Venus at magnitude -3.9 is still a bright morning object in Capricornus but is becoming more difficult as it draws closer to the Sun and the eastern horizon.


Mars is not visible this month following its conjunction with the Sun on February 4th. It will be July before it is visible in the morning skies, and November before it becomes an evening object in the constellation of Leo.


Jupiter is heading towards a conjunction with the Sun on April 6th and so will probably only be visible for the first two weeks of March low down in the west. It will be visible again as a morning object by May. Interestingly Mercury, Venus, Mars and Jupiter will all lie very close together in the early morning sky around the middle of May, although due to their proximity to the Sun and the angle the ecliptic makes with the horizon they will be very difficult to see.


Saturn at magnitude +0.4 rises around 20.45 hrs at the beginning of the month. It is currently moving retrograde (east to west) in the constellation of Virgo, and will continue to do so until June 14th when it reaches its second stationary point. After that it resumes its direct motion (west to east) although it remains in Virgo for the rest of 2011.


Lunar Occultations

In the table below I’ve only listed events for stars down to magnitude 7.0 that occur before midnight although there are others that are either of fainter stars or occur  in the early hours.

DD = disappearance at the dark limb. Times are in GMT.  








PA °



SAO 76588






Upsilon Tauri






XZ 85102






Eta Geminorum






Zeta Geminorum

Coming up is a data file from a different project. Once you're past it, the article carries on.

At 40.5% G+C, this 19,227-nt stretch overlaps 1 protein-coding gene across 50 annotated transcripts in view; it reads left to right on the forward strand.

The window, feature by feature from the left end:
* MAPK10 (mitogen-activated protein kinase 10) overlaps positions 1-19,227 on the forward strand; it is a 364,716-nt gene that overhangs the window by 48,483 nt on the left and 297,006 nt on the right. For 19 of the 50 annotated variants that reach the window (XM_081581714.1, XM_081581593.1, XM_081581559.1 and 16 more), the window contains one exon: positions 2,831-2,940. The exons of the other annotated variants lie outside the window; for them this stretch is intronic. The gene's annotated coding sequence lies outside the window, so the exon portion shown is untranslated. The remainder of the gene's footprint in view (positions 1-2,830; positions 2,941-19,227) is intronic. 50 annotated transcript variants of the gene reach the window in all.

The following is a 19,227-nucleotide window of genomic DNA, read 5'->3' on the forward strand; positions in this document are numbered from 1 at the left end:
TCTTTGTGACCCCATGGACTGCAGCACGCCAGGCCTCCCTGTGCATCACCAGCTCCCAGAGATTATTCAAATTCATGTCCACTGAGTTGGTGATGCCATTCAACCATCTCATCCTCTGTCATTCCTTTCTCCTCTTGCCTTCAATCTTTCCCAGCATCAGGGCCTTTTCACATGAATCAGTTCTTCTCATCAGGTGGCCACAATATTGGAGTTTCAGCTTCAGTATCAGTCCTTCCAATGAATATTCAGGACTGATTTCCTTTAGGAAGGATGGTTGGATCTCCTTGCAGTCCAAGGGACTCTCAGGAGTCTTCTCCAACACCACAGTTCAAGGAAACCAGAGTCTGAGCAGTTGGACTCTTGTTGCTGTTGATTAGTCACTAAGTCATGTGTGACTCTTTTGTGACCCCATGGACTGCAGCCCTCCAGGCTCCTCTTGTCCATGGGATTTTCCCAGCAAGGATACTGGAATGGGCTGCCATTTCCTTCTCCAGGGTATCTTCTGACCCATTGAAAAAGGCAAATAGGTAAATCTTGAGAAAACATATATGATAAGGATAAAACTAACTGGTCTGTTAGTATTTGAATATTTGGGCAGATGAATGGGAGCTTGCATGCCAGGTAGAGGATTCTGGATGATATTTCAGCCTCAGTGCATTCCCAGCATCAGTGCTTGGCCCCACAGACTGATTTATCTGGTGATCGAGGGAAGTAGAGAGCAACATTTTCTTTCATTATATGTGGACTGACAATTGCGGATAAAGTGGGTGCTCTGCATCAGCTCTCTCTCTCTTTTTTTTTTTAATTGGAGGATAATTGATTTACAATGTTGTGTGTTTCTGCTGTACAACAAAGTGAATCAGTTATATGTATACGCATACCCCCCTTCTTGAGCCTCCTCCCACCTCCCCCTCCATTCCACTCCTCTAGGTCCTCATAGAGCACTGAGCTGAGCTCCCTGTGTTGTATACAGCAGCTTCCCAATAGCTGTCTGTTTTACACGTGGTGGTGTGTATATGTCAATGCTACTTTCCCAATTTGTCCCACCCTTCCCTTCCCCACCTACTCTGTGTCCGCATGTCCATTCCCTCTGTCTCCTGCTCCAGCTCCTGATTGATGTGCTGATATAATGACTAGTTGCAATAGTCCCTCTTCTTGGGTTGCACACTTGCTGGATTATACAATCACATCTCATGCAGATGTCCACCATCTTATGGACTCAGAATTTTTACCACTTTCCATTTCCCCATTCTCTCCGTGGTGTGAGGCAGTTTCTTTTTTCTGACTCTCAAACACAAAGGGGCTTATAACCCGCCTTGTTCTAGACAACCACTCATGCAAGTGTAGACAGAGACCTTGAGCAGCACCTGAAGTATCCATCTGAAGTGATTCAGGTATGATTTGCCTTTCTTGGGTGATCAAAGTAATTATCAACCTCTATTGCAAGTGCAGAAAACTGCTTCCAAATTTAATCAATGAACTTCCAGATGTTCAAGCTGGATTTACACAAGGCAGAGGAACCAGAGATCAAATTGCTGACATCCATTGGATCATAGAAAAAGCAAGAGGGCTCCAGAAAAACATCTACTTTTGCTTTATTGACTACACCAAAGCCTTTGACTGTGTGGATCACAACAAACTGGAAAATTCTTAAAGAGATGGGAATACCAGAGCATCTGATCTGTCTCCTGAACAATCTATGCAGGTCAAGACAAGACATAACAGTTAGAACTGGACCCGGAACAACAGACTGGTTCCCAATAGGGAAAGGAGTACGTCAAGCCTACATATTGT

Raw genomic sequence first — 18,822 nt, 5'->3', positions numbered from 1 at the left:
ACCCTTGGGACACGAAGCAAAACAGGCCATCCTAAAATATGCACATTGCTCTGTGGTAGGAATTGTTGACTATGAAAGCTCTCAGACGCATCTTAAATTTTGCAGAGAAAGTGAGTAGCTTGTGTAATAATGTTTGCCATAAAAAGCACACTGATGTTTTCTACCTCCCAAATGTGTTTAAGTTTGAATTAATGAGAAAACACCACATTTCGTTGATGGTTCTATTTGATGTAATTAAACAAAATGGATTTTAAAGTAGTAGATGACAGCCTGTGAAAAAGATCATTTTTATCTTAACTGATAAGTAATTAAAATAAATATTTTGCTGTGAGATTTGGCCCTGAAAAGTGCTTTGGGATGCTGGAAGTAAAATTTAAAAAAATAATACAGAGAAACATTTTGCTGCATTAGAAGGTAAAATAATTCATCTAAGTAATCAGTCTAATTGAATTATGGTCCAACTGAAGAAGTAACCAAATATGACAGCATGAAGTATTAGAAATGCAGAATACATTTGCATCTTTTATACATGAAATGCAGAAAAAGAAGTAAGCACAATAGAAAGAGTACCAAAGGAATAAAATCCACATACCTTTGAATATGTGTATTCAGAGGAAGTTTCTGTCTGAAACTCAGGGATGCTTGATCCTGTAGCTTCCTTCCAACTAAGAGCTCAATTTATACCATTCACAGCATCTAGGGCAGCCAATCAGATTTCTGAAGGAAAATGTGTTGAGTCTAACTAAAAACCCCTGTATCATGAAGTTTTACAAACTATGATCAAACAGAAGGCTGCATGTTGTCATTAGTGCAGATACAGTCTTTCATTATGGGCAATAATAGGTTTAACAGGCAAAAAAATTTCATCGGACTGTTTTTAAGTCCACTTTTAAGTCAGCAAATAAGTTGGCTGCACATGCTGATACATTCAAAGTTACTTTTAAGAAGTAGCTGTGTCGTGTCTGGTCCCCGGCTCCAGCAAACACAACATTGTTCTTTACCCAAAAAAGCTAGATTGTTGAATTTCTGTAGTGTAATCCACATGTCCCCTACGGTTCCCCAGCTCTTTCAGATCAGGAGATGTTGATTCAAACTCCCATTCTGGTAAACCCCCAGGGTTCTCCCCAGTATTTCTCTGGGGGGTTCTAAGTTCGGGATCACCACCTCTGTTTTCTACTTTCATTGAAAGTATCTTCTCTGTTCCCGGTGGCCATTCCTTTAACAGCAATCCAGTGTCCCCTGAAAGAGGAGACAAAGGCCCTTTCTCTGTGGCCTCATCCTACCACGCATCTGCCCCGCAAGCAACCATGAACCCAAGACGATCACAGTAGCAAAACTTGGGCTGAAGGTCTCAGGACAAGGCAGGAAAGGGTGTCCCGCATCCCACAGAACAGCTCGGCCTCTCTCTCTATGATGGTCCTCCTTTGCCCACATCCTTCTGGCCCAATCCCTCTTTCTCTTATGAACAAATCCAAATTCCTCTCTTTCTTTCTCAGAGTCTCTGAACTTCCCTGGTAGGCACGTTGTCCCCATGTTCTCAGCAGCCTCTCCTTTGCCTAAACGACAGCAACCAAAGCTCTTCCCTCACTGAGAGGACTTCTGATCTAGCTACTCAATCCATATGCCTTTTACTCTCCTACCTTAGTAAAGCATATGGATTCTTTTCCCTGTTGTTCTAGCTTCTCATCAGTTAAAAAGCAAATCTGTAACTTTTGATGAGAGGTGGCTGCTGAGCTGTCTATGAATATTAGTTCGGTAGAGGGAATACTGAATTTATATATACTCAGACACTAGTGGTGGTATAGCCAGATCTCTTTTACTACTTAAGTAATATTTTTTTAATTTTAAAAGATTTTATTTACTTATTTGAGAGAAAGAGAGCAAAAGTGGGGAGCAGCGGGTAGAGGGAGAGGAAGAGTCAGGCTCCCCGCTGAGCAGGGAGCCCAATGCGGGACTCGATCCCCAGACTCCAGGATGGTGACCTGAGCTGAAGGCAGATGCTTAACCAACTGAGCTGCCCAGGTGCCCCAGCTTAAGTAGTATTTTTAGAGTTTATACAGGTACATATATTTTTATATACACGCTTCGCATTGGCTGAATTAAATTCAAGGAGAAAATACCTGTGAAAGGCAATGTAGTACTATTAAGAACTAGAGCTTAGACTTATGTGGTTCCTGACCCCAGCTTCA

SAO 98400





The events on the 13th are for a double star with the fainter of the two components disappearing just over a second before its brighter companion. This should be an easy event to observe and time in a small telescope. The position of the star at the time of disappearance is shown in the diagram.






Phases of the Moon for March



First ¼


Last ¼







Below are details of passes of the ISS as seen from Wadhurst that are magnitude -2.0 or brighter. The details of all passes including those visible from other areas can be found at Please remember that the times and directions shown below are for when the ISS is at it’s maximum elevation, so you should go and look a few minutes before. Times are in GMT.





















































Iridium Flares

The flares that I’ve listed are magnitude -3 or brighter although there are a lot more that are fainter or occur after midnight. If you wish to see a complete list, or obtain timings for somewhere other than Wadhurst, go to:

Remember that when one of these events is due it is sometimes possible to see the satellite in advance of the “flare”, although of course it will be much fainter at that time.  Times are in GMT apart from the last three.






































20.33 BST





20.27 BST





20.14 BST





The Night Sky in March (Written for 2200 hrs mid month)

In the north Andromeda is setting along with Aries and Triangulum that sit beneath it. The Plough is approaching the overhead point whilst Cassiopeia, on the other side of Polaris, is doing the opposite. The bright star Vega, in Lyra, should just be visible above the north eastern horizon.

In the east Bootes, Corona Borealis and Virgo have fully risen as has the planet Saturn.

In the south Leo and Cancer are either side of the meridian whilst Hydra meanders to the south eastern horizon.

In the west, Orion and his bright retinue are still prominent although they have passed their best. Around this area there are a wealth of clusters and nebulae that are well suited for binocular viewing including the following that are shown in the map:-